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I have read books since I was 3 years old, so I have been a reader for a long time. I have not been a writer for nearly as long, but find that as I write, I become a writer. And there are books to help me, as a writer. I would be remiss, and do a great disservice to every other writer in the world, if I were not to mention a book that has changed the way I think about the process of writing and revision, and the way I approach voice, character, and plot. I will mention I do not get any money from plugging this book, nor am I associated with the author — more’s the pity for me.

The book is called The Way of the Writer — Reflections on the Art and Craft of Storytelling by Charles Johnson. Charles Johnson is winner of the National Book Award and a professor emeritus at the University of Washington. I think that I would enjoy having this man as an instructor and mentor — sit at his feet and write down his every utterance, do all the work he asks his students to do — I know that I could only grow better and revel in my work.

This is an excerpt from the book, when Mr. Johnson writes about what he requires from his students: “To emphasize the importance of storytelling in addition to craft, I ask that every student turn in a complete, two-page plot outline for a new story each week. I want to nudge them beyond writing the same semiautobiographical story over and over, to imagine other lives, and to be raconteurs always ready to tell an engaging tale. Students generate ten outlines each term, enough to carry them into future workshops. For my graduate students, five of those have specific requisites: 1) one outline must use a classic reversal; 2) one must be in a traditional or neglected literary form not used for a major work of fiction in the last hundred years, a form students must go to the library and research; 3) one must use a historical figure, living or dead, as a protagonist or secondary character; 4) one must address some question, problem, or theme that hasn’t been dramatized in contemporary American fiction; and 5) one must blend two or more traditional or contemporary forms of fiction.”

What Mr. Johnson does, in the guise of teaching the craft of writing, is create writers in the manner of ancient sword makers of Japan crafting swords for samurai. Untampered steel goes into the fire, then is hit with a heavy hammer and folded, again and again and again, and thrust into the fire, only to be beaten again with a hammer, so that the final product, the sword that is produced, is the strongest, the most powerful tool. More than the tool, the samurai believed that their swords were their souls, the very best that was the extension of themselves. So it is with students going through Charles Johnson’s classes — I imagine them being thrust into the fire, and worked over, again and again, working harder than they’ve ever worked at anything, only to come out of the class possessing not just knowledge, but also wielding the unique powers and skills so vital to being a writer.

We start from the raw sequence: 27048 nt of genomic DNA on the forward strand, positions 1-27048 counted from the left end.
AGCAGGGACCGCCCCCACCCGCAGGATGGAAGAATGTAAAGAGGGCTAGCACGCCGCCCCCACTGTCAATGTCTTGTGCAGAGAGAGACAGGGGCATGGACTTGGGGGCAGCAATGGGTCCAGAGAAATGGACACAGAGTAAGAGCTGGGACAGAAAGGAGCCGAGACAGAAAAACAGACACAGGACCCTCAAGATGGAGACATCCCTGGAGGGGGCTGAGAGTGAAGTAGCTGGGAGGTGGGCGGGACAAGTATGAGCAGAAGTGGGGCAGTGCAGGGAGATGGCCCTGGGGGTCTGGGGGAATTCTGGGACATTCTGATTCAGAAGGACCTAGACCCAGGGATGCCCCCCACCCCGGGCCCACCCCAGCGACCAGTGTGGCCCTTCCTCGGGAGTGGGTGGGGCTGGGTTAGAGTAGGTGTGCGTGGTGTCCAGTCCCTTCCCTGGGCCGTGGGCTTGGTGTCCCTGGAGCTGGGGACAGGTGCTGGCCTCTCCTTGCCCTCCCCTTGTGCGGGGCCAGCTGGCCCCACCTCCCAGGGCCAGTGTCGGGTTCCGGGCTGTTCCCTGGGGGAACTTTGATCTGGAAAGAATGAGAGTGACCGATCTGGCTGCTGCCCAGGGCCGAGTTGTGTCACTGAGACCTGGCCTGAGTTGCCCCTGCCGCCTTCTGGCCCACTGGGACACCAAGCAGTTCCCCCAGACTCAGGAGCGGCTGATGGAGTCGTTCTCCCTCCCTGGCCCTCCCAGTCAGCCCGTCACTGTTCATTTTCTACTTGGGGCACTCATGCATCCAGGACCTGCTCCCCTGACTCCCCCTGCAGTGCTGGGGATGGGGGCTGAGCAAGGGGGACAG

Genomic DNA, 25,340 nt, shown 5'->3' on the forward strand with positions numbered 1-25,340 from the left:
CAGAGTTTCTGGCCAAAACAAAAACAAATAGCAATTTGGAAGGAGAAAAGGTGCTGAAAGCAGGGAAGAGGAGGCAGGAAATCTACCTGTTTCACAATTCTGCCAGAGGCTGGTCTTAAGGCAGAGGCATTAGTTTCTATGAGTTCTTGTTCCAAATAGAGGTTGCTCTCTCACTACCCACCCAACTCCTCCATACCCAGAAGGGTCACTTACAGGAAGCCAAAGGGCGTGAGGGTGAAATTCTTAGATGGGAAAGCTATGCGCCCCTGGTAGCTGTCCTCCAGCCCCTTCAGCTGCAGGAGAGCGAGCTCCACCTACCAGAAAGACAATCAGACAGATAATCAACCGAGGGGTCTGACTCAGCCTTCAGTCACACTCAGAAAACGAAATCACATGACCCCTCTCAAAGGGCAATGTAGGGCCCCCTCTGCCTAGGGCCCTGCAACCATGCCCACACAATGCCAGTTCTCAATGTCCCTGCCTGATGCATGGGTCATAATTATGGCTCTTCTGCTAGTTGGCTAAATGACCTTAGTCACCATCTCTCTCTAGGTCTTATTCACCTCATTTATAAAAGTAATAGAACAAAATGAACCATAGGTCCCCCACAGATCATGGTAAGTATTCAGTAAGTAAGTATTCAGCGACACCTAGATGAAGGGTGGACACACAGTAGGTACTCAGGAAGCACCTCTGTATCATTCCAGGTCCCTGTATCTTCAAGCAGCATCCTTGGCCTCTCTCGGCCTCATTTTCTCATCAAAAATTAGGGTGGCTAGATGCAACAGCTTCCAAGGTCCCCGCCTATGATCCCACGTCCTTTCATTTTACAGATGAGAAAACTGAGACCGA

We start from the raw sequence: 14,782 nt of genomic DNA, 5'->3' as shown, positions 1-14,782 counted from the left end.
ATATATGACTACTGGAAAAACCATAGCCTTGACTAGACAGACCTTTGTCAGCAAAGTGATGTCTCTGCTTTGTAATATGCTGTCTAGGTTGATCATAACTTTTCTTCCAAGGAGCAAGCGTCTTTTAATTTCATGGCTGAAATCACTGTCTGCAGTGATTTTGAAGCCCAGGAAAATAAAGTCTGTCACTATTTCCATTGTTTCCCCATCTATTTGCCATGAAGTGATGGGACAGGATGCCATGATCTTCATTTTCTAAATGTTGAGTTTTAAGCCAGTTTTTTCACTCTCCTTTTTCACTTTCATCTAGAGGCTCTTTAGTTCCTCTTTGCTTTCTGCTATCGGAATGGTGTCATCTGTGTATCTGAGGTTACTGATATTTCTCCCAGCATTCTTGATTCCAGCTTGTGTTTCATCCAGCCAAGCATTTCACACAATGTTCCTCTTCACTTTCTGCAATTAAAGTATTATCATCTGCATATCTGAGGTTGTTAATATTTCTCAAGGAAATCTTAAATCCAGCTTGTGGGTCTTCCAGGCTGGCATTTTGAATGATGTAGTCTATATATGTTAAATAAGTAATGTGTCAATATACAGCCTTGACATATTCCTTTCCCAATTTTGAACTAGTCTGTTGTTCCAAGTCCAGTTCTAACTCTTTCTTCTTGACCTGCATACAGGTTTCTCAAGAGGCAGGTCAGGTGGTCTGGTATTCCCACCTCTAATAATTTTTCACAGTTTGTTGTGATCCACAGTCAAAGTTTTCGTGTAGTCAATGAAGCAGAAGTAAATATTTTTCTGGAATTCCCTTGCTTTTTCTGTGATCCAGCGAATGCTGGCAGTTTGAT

Some people may wonder if they need to go to college to become writers. The answer, I believe, is a resounding NO! College can give you structure, may help with discipline that is required of every writer, but it is not essential (unless you really want to, then please, by all means, go to college, and enjoy the experience. I certainly did enjoy it). Reading Mr. Johnson’s book, and doing the work as if you were in class, would serve you as well. Again, this requires organization, discipline and the desire to work your butt off, but I believe that the result is completely worth it.

I feel lucky that I have this book, and I promise to use the wisdom and guidance of Mr. Johnson on my way to becoming a writer. Because the way of becoming a writer IS actually BEING a writer — writing, doing the increasingly complex and challenging work, putting in the hours required to expand your mind, your horizons, and your expertise.

If it is unclear what I am saying at this point, then let me be clear: Please, go buy this book, underline it, highlight it, and use it to become the writer that you were meant to be. Forge your steel.

Writer and storyteller, immigrant, wife, mom, knitter, collector of jokes, lover of cheap, sweet wine.

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